> Defenders: North Korea

Operation Chromite was the most significant amphibious assault of the Korean War. It took place at Incheon, a port city 110 miles behind enemy lines in what is today a South Korean city bordering the capital city of Seoul to the west. At the time, Seoul was occupied by North Korean troops. U.S. Gen. Douglas MacArthur’s plan was to use Incheon as a staging ground for liberating Seoul.

Aided by carrier-based warplanes, destroyers, and cruisers, American-led U.N. forces took the port in a decisive victory that would mark the start of the allied offensive into North Korea. The war ended with an armistice in July 1953, but ongoing tensions between the two Koreas remains to this day.

Source: Public Domain / Wikimedia Commons

19. Al-Faw Peninsula, Iraq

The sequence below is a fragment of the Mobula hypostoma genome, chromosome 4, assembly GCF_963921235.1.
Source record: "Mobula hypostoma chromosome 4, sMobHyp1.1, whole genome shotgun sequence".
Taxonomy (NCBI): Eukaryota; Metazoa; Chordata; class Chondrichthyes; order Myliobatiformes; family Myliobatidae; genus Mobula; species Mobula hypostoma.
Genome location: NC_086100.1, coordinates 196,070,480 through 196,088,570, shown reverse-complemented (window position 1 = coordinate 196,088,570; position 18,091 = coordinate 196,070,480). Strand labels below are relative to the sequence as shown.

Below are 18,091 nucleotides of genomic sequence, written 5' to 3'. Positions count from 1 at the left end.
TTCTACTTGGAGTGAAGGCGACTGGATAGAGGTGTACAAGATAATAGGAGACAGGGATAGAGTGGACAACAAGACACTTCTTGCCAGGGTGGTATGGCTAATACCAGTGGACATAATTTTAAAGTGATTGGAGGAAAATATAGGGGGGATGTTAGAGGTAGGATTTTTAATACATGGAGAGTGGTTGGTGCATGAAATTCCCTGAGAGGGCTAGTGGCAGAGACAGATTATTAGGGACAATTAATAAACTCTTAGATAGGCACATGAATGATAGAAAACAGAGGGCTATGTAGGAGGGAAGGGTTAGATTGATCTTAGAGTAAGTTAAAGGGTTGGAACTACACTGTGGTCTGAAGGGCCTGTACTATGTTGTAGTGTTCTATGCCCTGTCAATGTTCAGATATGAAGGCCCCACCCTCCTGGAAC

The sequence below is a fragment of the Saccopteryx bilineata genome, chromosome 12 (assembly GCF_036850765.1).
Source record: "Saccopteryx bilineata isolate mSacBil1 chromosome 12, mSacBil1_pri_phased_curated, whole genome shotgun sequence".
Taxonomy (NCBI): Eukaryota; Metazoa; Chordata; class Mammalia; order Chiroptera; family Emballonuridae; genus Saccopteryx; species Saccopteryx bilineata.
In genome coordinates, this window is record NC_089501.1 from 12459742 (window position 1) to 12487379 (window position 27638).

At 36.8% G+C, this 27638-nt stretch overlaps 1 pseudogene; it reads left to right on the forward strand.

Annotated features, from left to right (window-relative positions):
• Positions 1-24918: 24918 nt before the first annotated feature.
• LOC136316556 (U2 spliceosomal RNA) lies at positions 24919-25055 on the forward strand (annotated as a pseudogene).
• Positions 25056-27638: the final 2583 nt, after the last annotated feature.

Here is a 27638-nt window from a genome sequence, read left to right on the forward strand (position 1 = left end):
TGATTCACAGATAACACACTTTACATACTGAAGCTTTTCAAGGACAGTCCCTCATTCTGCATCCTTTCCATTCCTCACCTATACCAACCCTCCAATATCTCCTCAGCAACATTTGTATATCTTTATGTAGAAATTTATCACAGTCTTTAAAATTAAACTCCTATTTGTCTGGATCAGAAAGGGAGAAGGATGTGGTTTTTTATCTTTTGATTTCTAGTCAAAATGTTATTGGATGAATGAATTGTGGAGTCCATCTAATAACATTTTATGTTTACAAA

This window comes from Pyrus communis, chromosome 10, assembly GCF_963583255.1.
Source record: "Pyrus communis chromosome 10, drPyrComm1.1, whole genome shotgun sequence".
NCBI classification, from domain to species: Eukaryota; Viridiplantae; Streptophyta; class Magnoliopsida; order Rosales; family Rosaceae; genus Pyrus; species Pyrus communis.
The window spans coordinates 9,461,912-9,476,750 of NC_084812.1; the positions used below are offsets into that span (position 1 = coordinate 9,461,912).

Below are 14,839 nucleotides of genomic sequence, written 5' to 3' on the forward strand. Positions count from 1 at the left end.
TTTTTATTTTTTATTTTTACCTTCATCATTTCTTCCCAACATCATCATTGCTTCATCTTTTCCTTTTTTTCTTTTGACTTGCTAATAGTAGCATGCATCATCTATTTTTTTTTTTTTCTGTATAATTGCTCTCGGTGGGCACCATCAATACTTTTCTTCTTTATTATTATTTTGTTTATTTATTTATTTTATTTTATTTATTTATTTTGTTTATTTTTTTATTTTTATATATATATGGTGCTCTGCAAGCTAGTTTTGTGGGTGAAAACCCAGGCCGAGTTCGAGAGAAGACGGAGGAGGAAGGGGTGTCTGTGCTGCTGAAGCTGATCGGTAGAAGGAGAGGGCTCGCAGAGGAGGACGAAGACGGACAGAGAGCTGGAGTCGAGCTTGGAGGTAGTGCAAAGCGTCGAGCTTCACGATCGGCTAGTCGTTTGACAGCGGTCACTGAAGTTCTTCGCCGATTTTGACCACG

> Date(s): Feb. 9-25, 1986
> Conflict: Iran-Iraq War
> Landing force: 150,000
> Invaders: Iran
> Defenders: Iraq

Iran and Iraq had already been fighting for more than five years when Iran deployed Revolutionary Guard commandos trained in amphibious warfare to take Al-Faw Peninsula, Iraq’s only direct access to the Persian Gulf. The occupation of the peninsula would also threaten the city of Basra. Iranian soldiers used speedboats to cross marshland and rivers to occupy Iraqi land for the first time in the war. What ensued was brutal fighting that included Iraq’s use of chemical weapons. In April, Iraq took back the peninsula, but the war would rage on for another 28 months before ending in a stalemate.